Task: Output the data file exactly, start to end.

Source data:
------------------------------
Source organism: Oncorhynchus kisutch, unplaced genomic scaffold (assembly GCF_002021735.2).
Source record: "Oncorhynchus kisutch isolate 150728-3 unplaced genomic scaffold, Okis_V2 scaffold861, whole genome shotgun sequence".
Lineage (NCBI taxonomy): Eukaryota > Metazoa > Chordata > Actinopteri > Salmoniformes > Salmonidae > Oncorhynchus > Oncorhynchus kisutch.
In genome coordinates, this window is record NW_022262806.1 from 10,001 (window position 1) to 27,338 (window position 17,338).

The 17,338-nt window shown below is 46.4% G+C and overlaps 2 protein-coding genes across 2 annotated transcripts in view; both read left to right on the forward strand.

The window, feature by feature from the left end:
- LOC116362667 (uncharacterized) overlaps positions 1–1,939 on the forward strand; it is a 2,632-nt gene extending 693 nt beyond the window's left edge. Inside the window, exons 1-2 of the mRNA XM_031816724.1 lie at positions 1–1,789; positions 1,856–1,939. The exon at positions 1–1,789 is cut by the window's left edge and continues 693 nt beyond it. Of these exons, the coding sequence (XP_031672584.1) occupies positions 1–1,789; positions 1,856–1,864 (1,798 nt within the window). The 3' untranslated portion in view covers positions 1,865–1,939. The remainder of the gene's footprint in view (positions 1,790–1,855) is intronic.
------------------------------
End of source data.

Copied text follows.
Source organism: Oncorhynchus kisutch, unplaced genomic scaffold (assembly GCF_002021735.2).
Source record: "Oncorhynchus kisutch isolate 150728-3 unplaced genomic scaffold, Okis_V2 scaffold861, whole genome shotgun sequence".
Lineage (NCBI taxonomy): Eukaryota > Metazoa > Chordata > Actinopteri > Salmoniformes > Salmonidae > Oncorhynchus > Oncorhynchus kisutch.
In genome coordinates, this window is record NW_022262806.1 from 10,001 (window position 1) to 27,338 (window position 17,338).

The 17,338-nt window shown below is 46.4% G+C and overlaps 2 protein-coding genes across 2 annotated transcripts in view; both read left to right on the forward strand.

The window, feature by feature from the left end:
- LOC116362667 (uncharacterized) overlaps positions 1–1,939 on the forward strand; it is a 2,632-nt gene extending 693 nt beyond the window's left edge. Inside the window, exons 1-2 of the mRNA XM_031816724.1 lie at positions 1–1,789; positions 1,856–1,939. The exon at positions 1–1,789 is cut by the window's left edge and continues 693 nt beyond it. Of these exons, the coding sequence (XP_031672584.1) occupies positions 1–1,789; positions 1,856–1,864 (1,798 nt within the window). The 3' untranslated portion in view covers positions 1,865–1,939. The remainder of the gene's footprint in view (positions 1,790–1,855) is intronic.